where P(J, J’) = P(|J-J’|) = P(J’‘) is the influence phase, proportional to the response function of the bath. For the phonon bath,

P(J )'

j k

82k csch($STk/2)[cosh($STk/2)cos(TkJ )%isinh($STk/2)sin(TkJ )] 2mkTk

(6)

where we have introduced also a (suitably low) temperature, given by 1/ $ in units of Boltzmann’s constant. Since I[Fz(t)] is a functional of the state of the quantum system at all times (i.e. the activation levels of all the neurons), it adds another nonlinearity. The trainable parameters can be taken to be the coupling strengths to each of the bath oscillators, { 8k}, the values of the electric field at each time slice j, {0j}, the frequencies of the oscillators, {T k}, or any combination of these. Each of these can be controlled physically: {8k}, by optically exciting multiple phonons; {,j}, by changing the external field, and {Tk}, by changing the phonon frequencies excited. It should be noted that this is not a feed-forward network: all neurons are connected to all other neurons, both forward and backward in time, by the effects of the environment. IV. RESULTS AND DISCUSSION We now set up a simulation of the quantum neural network to do a logic gate. We specify as inputs the initial (t=0) polarizations of each of two quantum dot molecules, far enough from each other spatially that they do not interact directly, but sharing the same substrate. The inputs for the logic gates correspond to specification that the polarizations P of the two molecules: (0,0) : {-1, -1}; (0,1) : {-1, +1}; (1,0) : {+1, -1}; and (1,1) : {+1, +1}. So for example, if the two molecules pictured in Figure 1 were our two molecules in their prepared input states, this would correspond to a logical input of (1,0). For output we (arbitrarily) take the polarization of the first molecule at the final time, which could be determined by measuring the electric field of the quantum dot molecule, and threshold it at some value. Thus, the computed output of the system, which is between 0 and 1, is thresholded:

Output'Th(|<%|R(Fz(N)t),T)>|2)

(7)

where <+|R(Fz(N)t),T) > is the computed probability amplitude for the first molecule’s final state to be equal to the <+| state. We consider the network trained if the absolute magnitude squared of the probability amplitude for the first molecule’s polarization is greater than (less than) that chosen threshold value, as desired for the given logic gate. For example, for the XOR the “goals” for the computed outputs from the given inputs would be 0.01, 0.1, 0.1, and 0.01, respectively. A simple gradient descent algorithm was used to train the network. The error function is given by

1 4

' [|<%|R>|2&Desired]2

(8)

where the trace over the state of the second molecule is understood. We then differentiate the Lagrangian with respect to 3

the particular parameter we wish to train; for example, with respect to the coupling strength 8k of the quantum system to phonon k we have: M 1 ' [|<%|R>|2&Desired][2Re[ M<%|R> <%|R>(] M8k M8k 2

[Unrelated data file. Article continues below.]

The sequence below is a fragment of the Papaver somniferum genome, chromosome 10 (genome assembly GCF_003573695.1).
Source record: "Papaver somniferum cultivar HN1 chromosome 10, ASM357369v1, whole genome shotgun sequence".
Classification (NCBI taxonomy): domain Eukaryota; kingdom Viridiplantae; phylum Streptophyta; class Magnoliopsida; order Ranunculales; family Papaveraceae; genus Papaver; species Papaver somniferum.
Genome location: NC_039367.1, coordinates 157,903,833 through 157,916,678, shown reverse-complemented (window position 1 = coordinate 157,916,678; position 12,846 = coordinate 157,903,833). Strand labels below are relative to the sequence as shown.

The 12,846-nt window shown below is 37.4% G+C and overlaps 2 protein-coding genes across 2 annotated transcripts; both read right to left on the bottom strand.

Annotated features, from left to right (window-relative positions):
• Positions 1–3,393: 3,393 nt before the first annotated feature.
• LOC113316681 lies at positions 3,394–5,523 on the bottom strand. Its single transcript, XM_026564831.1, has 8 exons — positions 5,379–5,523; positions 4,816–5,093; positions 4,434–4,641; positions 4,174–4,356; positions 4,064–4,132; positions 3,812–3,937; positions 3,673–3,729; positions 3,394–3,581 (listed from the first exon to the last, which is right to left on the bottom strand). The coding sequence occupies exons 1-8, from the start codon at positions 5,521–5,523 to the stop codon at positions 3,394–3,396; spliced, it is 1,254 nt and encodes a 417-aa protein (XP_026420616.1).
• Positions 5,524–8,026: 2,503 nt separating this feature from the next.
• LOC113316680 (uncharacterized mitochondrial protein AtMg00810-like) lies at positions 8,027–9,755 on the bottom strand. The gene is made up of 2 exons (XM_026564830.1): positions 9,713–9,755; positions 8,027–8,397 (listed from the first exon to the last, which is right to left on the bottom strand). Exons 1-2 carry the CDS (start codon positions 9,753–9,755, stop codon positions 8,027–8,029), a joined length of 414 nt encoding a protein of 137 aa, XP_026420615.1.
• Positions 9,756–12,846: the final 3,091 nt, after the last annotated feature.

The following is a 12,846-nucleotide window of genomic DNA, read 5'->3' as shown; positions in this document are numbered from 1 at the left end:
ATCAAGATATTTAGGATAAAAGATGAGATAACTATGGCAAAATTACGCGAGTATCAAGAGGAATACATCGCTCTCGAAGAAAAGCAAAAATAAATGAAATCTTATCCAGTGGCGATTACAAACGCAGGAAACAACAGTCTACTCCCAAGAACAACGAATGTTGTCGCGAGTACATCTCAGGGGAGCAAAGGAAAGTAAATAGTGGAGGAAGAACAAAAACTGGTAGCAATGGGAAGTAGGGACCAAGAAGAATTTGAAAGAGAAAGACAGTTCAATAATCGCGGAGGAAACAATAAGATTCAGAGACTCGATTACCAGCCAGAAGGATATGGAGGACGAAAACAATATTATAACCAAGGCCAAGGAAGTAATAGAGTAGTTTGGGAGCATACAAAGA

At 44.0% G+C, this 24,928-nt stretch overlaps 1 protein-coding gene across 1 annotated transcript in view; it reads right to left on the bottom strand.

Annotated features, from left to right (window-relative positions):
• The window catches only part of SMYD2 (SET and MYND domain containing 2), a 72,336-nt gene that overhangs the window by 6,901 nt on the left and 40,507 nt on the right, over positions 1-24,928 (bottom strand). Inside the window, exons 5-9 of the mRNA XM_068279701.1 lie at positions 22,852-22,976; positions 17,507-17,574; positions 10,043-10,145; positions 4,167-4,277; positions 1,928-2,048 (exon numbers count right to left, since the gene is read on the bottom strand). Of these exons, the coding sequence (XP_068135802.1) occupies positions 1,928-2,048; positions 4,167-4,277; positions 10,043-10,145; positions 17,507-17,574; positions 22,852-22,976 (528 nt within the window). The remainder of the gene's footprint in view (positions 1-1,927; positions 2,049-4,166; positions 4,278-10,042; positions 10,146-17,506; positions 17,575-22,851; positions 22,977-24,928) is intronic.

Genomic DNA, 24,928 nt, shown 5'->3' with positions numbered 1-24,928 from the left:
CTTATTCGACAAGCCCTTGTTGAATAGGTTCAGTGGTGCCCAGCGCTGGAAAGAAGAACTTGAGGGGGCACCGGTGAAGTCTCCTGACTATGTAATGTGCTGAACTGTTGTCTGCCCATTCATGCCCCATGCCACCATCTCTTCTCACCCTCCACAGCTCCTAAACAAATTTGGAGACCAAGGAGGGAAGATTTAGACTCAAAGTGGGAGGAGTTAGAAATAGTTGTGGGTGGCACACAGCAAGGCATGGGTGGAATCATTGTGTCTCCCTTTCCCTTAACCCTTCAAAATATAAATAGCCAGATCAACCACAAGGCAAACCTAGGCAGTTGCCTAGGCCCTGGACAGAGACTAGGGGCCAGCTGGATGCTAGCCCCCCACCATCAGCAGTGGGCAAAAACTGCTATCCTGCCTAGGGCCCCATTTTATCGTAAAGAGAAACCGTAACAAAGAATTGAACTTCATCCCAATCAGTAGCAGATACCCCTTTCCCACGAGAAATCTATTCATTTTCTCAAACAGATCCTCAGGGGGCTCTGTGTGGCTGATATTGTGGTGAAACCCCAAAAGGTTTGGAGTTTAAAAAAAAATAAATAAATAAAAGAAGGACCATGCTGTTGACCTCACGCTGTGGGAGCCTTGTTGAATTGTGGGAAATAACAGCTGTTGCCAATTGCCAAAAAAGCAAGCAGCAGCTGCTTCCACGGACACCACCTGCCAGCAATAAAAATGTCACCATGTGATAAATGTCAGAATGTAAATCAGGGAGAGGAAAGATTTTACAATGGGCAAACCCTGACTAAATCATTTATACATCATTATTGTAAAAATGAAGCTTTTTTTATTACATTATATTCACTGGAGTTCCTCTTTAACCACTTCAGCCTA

(9)

For each training pair, all paths (i.e. all possible states of the set of neurons; the sum over the different values for the set of { F z } in Eq.(3) ) are evaluated exactly, and all the contributions summed, to compute both the result, |<+|R>|, and the derivatives of with respect to each of the adjustable weights. This identifies that direction in the parameter space of weights which minimizes the error. The weights are then changed in that direction, according to M old 8new k '8k &0 M8k

(10)

Figure 2 quantum neural network. Two quantum dot molecules are evolving in time; each of the pictures as read from left to right is a snapshot of the states of the molecules at a given time. The far left states represent the input layer. The states on the far right represent the output layer. In this particular example the inputs are {-1,+1}, corresponding to a logical (0,1). The particular path shown is one of 2N+1 possible paths; here, N=4. This particular path’s probability amplitude would contribute to the <+|R>; the net would be training to increase this contribution if, for example, we are doing an XOR. where 0 is the training rate, and the process repeats. Figure 2 shows a picture of one particular path of the 2 N paths, whose amplitude would contribute. The two rows of pictures should be read from left to right as being a series of snapshots of what the state of each of the two molecules look like, at each time slice. Each time slice corresponds to a neuron. The far left states, in this case {-1,1}, correspond to the input layer; the far right states, to the output layer. Figure 3 shows the error as a function of training pass, for one logic gate, the XOR, and Figure 4 shows the asymptotic error value as a function of the number of neurons, N. For N < 5 the XOR gate does not train satisfactorily, but for N=5 or 6 the error is essentially zero. By adjusting the values of the tunneling amplitude K, the training rates 0 for the electric field and for the coupling strengths, the thresholding values, and the characteristic frequencies Tk , we have been able to find regions in which we can train the net successfully to do any classical logic gate. Results are shown in Table 1 for one of these regions, with discretization n equal to 5 points (neurons.) Each of these calculations was started at the same point in the parameter space, as indicated in the table. Because the time dynamics are quantum mechanical in nature, the network is also capable of performing purely quantum computation, such as phase shifts, which cannot be done by a classical computer. Preliminary calculations, done 4